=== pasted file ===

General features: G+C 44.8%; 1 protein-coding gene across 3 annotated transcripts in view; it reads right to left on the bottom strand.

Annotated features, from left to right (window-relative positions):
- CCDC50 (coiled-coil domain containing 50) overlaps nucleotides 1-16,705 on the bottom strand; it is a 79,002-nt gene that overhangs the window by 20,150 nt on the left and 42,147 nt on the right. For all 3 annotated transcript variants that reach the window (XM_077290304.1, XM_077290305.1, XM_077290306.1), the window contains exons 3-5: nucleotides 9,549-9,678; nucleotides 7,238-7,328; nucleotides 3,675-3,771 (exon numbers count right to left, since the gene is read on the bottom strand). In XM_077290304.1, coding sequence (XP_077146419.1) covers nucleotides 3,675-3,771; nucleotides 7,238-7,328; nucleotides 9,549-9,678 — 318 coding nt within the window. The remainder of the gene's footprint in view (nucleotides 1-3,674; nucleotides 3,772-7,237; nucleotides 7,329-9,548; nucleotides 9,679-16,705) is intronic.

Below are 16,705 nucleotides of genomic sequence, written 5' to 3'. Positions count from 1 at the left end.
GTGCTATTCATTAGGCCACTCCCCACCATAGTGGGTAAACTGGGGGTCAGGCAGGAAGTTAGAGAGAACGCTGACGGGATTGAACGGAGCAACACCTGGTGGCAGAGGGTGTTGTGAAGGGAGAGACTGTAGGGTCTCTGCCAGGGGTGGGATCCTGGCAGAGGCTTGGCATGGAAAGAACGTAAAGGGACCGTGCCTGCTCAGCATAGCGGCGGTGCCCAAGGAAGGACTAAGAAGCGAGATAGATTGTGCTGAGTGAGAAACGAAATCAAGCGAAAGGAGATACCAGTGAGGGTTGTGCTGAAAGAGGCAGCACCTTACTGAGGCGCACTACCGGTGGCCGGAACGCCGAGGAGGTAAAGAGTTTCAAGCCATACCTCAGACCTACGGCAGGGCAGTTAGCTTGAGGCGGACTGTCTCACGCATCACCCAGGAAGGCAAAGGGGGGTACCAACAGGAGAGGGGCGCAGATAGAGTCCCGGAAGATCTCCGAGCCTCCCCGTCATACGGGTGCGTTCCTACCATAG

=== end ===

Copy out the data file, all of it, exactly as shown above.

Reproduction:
General features: G+C 44.8%; 1 protein-coding gene across 3 annotated transcripts in view; it reads right to left on the bottom strand.

Annotated features, from left to right (window-relative positions):
- CCDC50 (coiled-coil domain containing 50) overlaps nucleotides 1-16,705 on the bottom strand; it is a 79,002-nt gene that overhangs the window by 20,150 nt on the left and 42,147 nt on the right. For all 3 annotated transcript variants that reach the window (XM_077290304.1, XM_077290305.1, XM_077290306.1), the window contains exons 3-5: nucleotides 9,549-9,678; nucleotides 7,238-7,328; nucleotides 3,675-3,771 (exon numbers count right to left, since the gene is read on the bottom strand). In XM_077290304.1, coding sequence (XP_077146419.1) covers nucleotides 3,675-3,771; nucleotides 7,238-7,328; nucleotides 9,549-9,678 — 318 coding nt within the window. The remainder of the gene's footprint in view (nucleotides 1-3,674; nucleotides 3,772-7,237; nucleotides 7,329-9,548; nucleotides 9,679-16,705) is intronic.

Below are 16,705 nucleotides of genomic sequence, written 5' to 3'. Positions count from 1 at the left end.
GTGCTATTCATTAGGCCACTCCCCACCATAGTGGGTAAACTGGGGGTCAGGCAGGAAGTTAGAGAGAACGCTGACGGGATTGAACGGAGCAACACCTGGTGGCAGAGGGTGTTGTGAAGGGAGAGACTGTAGGGTCTCTGCCAGGGGTGGGATCCTGGCAGAGGCTTGGCATGGAAAGAACGTAAAGGGACCGTGCCTGCTCAGCATAGCGGCGGTGCCCAAGGAAGGACTAAGAAGCGAGATAGATTGTGCTGAGTGAGAAACGAAATCAAGCGAAAGGAGATACCAGTGAGGGTTGTGCTGAAAGAGGCAGCACCTTACTGAGGCGCACTACCGGTGGCCGGAACGCCGAGGAGGTAAAGAGTTTCAAGCCATACCTCAGACCTACGGCAGGGCAGTTAGCTTGAGGCGGACTGTCTCACGCATCACCCAGGAAGGCAAAGGGGGGTACCAACAGGAGAGGGGCGCAGATAGAGTCCCGGAAGATCTCCGAGCCTCCCCGTCATACGGGTGCGTTCCTACCATAG